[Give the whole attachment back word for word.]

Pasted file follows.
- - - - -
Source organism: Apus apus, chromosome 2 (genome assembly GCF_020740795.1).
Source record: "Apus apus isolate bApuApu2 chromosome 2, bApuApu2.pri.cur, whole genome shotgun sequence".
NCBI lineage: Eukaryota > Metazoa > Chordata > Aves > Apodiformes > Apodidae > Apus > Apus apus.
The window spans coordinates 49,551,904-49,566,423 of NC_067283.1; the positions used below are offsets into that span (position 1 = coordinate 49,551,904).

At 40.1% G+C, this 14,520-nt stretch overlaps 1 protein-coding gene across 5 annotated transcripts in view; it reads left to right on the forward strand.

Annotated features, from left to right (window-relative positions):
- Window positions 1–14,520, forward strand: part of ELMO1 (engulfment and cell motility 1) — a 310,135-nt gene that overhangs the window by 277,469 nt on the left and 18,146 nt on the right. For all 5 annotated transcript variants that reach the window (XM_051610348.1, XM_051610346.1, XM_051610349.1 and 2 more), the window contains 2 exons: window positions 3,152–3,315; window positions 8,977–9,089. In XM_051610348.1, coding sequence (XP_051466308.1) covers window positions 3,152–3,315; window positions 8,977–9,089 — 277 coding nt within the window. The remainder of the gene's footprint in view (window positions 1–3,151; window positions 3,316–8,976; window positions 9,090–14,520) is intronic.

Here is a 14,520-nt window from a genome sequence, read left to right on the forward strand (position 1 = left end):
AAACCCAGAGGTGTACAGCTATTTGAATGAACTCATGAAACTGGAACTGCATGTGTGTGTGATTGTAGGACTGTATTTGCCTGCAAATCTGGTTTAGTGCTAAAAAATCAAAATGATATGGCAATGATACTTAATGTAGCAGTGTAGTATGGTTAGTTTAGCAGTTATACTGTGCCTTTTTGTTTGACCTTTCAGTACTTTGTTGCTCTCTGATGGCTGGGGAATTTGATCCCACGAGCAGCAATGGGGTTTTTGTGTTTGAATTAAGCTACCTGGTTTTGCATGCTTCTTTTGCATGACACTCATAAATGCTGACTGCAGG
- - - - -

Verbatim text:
Source organism: Apus apus, chromosome 2 (genome assembly GCF_020740795.1).
Source record: "Apus apus isolate bApuApu2 chromosome 2, bApuApu2.pri.cur, whole genome shotgun sequence".
NCBI lineage: Eukaryota > Metazoa > Chordata > Aves > Apodiformes > Apodidae > Apus > Apus apus.
The window spans coordinates 49,551,904-49,566,423 of NC_067283.1; the positions used below are offsets into that span (position 1 = coordinate 49,551,904).

At 40.1% G+C, this 14,520-nt stretch overlaps 1 protein-coding gene across 5 annotated transcripts in view; it reads left to right on the forward strand.

Annotated features, from left to right (window-relative positions):
- Window positions 1–14,520, forward strand: part of ELMO1 (engulfment and cell motility 1) — a 310,135-nt gene that overhangs the window by 277,469 nt on the left and 18,146 nt on the right. For all 5 annotated transcript variants that reach the window (XM_051610348.1, XM_051610346.1, XM_051610349.1 and 2 more), the window contains 2 exons: window positions 3,152–3,315; window positions 8,977–9,089. In XM_051610348.1, coding sequence (XP_051466308.1) covers window positions 3,152–3,315; window positions 8,977–9,089 — 277 coding nt within the window. The remainder of the gene's footprint in view (window positions 1–3,151; window positions 3,316–8,976; window positions 9,090–14,520) is intronic.

Here is a 14,520-nt window from a genome sequence, read left to right on the forward strand (position 1 = left end):
AAACCCAGAGGTGTACAGCTATTTGAATGAACTCATGAAACTGGAACTGCATGTGTGTGTGATTGTAGGACTGTATTTGCCTGCAAATCTGGTTTAGTGCTAAAAAATCAAAATGATATGGCAATGATACTTAATGTAGCAGTGTAGTATGGTTAGTTTAGCAGTTATACTGTGCCTTTTTGTTTGACCTTTCAGTACTTTGTTGCTCTCTGATGGCTGGGGAATTTGATCCCACGAGCAGCAATGGGGTTTTTGTGTTTGAATTAAGCTACCTGGTTTTGCATGCTTCTTTTGCATGACACTCATAAATGCTGACTGCAGG